Day 5: Jatunyacu

While the creekers headed out for a day on the Upper Jondachi—a run I hope to catch on a future trip someday—the rest of us hit the Jatunyacu with local guide Tarquino who was proud to show off his home run. The Jatunyacu is the local rafting run with consistently dependable flows and great pool-drop class III rapids. We happily enjoyed bouncy wave trains, some fun surf waves and play boating features, as we danced among the holes—some giving them a wide berth while others crashed through with reckless abandon. The memorable rapids included Pimpilala and Land of 1000 Holes.

Eric enjoying good times on the Jatunyacu.

It was all smiles at the take-out as we basked in the sunshine and enjoyed our lunch while curious local children investigated our kayaks. Across the river excavators sunk their claws into the earth and scooped up gravel for an unknown construction project.

Local kids at the take-out.

Back in the vans we climbed the switchbacks over the pass and through the cloud forest with a seemingly endless expanse of impenetrable jungle below us. Ultimately descending back into the Quijos Valley we were back at the lodge in time for dinner.

After dinner, a hotly contested game of Cuarenta.

Day 6: Cosanga

I have always enjoyed following paddlers down a favorite and treasured local run: Jim Reed on the Miracle Mile, Eric Nies on the Upper Gauley, Adam Cramer on Great Falls, Dave Steindorf on the Tobin reach of the Feather. Those trips are always memorable as your local host takes you on a journey that becomes much more than a river trip as they share a little bit of themselves. So it was on the Lower Cosanga as Larry took a small group of four of us down a run that is obviously one of his special places.

Larry leads us down through Triple Drop on the Cosanga.

Our van climbed up the Cosanga Valley and dropped us off at a classic Ecuadorian suspension bridge and we gathered in the eddy for a few quick warm up strokes before dropping into a jumbled boulder garden that led into Triple Drop. Flows were low but the run was plenty of fun on this class IV creek and the road quickly disappeared from view as we disappeared into the canyon and deeper into the jungle. We hopped out for a quick scout of Random Acts, one of the steeper boulder gardens that served up a few alternate lines. The rest of the run was all boat scouting and included rapids like Whale Eye, Cock on the Rock, and Ménage Rodeo.

Megi hits the line at Ménage Rodeo.

We joined the confluence of the Quijos and pulled out for lunch, a beautiful spot deep in the jungle. From there it was an easy float with fun bouncy class III rapids all the way to the lodge which was our take-out. For me it was another new river (#289 on my life list to be exact), but it was a special day on the water as Larry had the opportunity to introduce me to one of his favorite local runs.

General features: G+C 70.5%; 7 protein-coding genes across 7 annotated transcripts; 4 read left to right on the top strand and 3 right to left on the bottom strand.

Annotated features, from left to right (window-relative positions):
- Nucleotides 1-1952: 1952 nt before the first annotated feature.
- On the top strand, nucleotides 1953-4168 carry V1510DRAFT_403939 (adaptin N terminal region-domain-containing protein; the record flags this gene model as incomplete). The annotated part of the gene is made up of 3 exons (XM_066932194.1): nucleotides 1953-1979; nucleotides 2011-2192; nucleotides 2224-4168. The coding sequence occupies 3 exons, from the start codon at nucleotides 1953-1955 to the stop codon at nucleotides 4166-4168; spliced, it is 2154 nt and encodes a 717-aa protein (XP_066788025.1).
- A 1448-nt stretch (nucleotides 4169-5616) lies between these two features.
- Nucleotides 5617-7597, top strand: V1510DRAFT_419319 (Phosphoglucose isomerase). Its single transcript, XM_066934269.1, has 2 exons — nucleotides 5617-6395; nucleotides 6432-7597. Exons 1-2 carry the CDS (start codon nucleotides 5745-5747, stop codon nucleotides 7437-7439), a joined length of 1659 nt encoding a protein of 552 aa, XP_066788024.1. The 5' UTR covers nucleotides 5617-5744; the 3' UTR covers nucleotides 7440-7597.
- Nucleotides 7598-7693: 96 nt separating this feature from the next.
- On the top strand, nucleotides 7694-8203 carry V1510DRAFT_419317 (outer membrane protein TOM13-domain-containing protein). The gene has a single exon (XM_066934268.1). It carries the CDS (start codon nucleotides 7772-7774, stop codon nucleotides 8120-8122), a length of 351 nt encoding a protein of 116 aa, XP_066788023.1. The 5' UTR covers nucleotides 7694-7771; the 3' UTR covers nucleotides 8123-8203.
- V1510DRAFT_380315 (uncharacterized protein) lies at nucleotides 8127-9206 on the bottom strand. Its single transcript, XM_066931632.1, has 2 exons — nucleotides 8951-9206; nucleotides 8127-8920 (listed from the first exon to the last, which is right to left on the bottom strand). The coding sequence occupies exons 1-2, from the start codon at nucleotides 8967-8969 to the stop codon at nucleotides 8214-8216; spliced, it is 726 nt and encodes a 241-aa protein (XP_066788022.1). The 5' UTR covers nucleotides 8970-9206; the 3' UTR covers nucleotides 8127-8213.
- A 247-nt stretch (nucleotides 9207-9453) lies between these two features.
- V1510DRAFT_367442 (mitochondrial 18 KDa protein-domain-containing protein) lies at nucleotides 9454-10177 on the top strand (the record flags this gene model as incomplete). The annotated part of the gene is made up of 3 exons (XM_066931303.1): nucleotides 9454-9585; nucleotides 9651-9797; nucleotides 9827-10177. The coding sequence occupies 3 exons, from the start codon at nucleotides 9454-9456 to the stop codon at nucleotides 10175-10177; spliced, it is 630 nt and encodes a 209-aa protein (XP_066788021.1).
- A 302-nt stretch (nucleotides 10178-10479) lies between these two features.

Day 7: Lower Chaco Canyon on the Quijos

The week ended where it began, back on the Quijos. Once again we were able to pick up a new section on a river that is truly one of the world's classic whitewater runs. Gary and Larry each led a pod down as Guy provided sweep. The skies had opened to unleash a downpour but we were all out to get wet anyway. Unlike my own backyard runs, the Quijos is warm and pleasant even when it’s raining. Small streams and gullies burst forth with torrents of muddy water that cascaded down into the canyon where we launched. Rapids included such classics as Rodeo Star, Two Guys Hugging and Tetas and everyone had a great run that came to an end all too soon as we joined the confluence with the Oyacachi and reached our take-out.

The heavens unleash a downpour as we venture down the Quijos River.

While some were staying for a few more days or even another week of boating, the trip came to an end for many of us. We enjoyed a final lunch back at the lodge and then began the trek back over the mountains to Quito. With great rivers, good food, and guides that have intimate knowledge of the local runs, the whole trip was a great experience. I hope to get back again some day.

The end of the trip.

Winter Whitewater Class IV-
Eric Bessette, Bellevue, WA
Peter Eisner, Tucson, AZ
Carrie Horner, Portland, OR
Genny Kiley, Barton, OR
Kenny Kiley, Barton, OR
Megi Morishita, Newport, OR
Thomas O'Keefe, Seattle, WA
Kathleen O'Malley, Newport, OR
Maren Vikan, Portland, OR

Advanced Creeking IV+
Brandon Bloomquist, Hillsboro, OR
Shannon Crosswhite, Portland, OR
Alex Dey, Portland, OR
Craig Hermes, Scapoose, OR 
Zachery Horner, St. Paul, OR
Joey Thomas, Portland, OR
Michael Williams, Portland, OR

Don Beveridge
Josh Brewer-Smith
Greg Dashper
Guy Erb
Darcy Gaechter
Liam Kirkham
Larry Vermeeren